Dithering is a technique used to mitigate the loss of depth in a quantization process of any signal and is often used in computer graphics to reduce the perception of “steps” and increase visual fidelity.
There are different approaches to this and the original concept is way older than computer graphics. However, even though it’s widely adopted, it often isn’t done right.
In principle, the idea is to apply noise to make use of spatial resolution to make up for the lack of depth-resolution. In computer graphics, this means that, if the color depth isn’t sufficient and you don’t have enough distinct colors at your disposal, you can scatter dots of different colors around your image to trick people’s perception into seeing more colors, because they “blend” colors together. Dithering works for systems where there’s a certain inertia in place – like the human eye.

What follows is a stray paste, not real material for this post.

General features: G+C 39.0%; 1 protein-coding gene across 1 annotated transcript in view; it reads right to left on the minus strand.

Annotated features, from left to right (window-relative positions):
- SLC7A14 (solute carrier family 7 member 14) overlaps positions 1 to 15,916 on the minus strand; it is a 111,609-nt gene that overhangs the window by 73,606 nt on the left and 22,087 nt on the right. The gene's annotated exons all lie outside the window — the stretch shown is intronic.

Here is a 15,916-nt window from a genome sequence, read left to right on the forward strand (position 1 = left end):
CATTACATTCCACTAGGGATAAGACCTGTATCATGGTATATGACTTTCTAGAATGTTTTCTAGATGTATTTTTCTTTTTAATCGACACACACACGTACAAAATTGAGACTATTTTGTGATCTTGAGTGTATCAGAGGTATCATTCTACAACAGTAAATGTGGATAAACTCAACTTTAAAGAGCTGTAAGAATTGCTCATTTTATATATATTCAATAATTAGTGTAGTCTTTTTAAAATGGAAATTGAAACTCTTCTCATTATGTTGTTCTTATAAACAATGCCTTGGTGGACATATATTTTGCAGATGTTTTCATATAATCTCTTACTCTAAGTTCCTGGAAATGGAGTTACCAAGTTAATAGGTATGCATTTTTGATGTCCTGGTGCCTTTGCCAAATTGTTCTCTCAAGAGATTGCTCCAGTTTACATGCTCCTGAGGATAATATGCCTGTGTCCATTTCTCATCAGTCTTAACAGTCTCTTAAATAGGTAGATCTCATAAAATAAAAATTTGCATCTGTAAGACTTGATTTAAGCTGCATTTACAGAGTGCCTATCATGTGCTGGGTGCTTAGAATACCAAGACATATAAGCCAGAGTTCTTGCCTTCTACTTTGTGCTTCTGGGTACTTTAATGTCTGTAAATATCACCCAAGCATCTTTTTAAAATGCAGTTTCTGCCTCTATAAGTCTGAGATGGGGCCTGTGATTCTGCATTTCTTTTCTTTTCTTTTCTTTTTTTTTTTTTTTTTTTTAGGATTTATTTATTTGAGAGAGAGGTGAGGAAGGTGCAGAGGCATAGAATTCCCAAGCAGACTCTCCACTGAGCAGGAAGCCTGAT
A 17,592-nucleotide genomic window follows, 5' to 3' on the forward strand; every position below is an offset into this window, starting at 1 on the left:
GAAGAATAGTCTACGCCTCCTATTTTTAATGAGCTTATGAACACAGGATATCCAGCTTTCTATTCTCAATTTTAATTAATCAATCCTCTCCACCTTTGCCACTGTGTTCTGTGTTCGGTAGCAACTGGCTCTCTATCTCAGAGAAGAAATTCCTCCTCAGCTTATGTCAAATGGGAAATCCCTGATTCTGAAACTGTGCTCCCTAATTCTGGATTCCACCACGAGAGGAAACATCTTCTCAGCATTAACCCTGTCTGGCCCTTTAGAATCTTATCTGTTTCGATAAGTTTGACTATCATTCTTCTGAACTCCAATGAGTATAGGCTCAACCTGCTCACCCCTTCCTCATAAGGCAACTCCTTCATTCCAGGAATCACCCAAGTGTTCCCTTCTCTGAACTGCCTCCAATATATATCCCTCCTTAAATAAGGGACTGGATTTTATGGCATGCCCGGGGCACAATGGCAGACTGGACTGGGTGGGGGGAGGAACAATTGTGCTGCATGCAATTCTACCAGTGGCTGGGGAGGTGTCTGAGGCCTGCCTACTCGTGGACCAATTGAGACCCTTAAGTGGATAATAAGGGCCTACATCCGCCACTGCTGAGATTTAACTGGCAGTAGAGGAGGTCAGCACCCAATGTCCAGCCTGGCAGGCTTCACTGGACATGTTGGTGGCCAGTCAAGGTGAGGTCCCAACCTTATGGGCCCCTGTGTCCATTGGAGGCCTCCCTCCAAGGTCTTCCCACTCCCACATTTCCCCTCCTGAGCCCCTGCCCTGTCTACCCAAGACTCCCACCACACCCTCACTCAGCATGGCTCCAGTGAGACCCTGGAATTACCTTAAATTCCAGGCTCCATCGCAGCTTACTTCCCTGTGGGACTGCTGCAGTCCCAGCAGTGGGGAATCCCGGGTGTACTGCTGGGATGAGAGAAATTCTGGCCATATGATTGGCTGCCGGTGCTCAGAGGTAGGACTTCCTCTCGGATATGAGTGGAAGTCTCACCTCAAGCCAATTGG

The big fallacy here, however, is the assumption that noise can be applied after the quantization process. The Wikipedia article on this is technically correct, but potentially misleading.
The proper way to dither is to apply noise as part of the quantization process itself and keep the brightness values between the quantization values above and below the original value which I’ll explain here.